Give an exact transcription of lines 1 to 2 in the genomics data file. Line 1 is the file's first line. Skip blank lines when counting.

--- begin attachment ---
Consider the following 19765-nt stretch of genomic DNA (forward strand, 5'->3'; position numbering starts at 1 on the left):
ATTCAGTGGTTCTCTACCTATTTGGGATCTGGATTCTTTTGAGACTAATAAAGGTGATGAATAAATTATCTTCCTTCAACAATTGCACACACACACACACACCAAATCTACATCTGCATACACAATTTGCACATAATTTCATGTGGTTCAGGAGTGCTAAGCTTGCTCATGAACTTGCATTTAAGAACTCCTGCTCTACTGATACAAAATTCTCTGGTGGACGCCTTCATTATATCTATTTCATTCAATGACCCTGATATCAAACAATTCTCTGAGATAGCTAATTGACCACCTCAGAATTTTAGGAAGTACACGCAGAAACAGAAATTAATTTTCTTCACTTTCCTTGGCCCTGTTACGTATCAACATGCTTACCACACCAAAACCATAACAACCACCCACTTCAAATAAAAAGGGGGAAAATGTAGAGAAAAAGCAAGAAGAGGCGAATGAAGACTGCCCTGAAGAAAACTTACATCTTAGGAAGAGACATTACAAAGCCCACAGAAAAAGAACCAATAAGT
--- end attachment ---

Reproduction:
Consider the following 19765-nt stretch of genomic DNA (forward strand, 5'->3'; position numbering starts at 1 on the left):
ATTCAGTGGTTCTCTACCTATTTGGGATCTGGATTCTTTTGAGACTAATAAAGGTGATGAATAAATTATCTTCCTTCAACAATTGCACACACACACACACACCAAATCTACATCTGCATACACAATTTGCACATAATTTCATGTGGTTCAGGAGTGCTAAGCTTGCTCATGAACTTGCATTTAAGAACTCCTGCTCTACTGATACAAAATTCTCTGGTGGACGCCTTCATTATATCTATTTCATTCAATGACCCTGATATCAAACAATTCTCTGAGATAGCTAATTGACCACCTCAGAATTTTAGGAAGTACACGCAGAAACAGAAATTAATTTTCTTCACTTTCCTTGGCCCTGTTACGTATCAACATGCTTACCACACCAAAACCATAACAACCACCCACTTCAAATAAAAAGGGGGAAAATGTAGAGAAAAAGCAAGAAGAGGCGAATGAAGACTGCCCTGAAGAAAACTTACATCTTAGGAAGAGACATTACAAAGCCCACAGAAAAAGAACCAATAAGT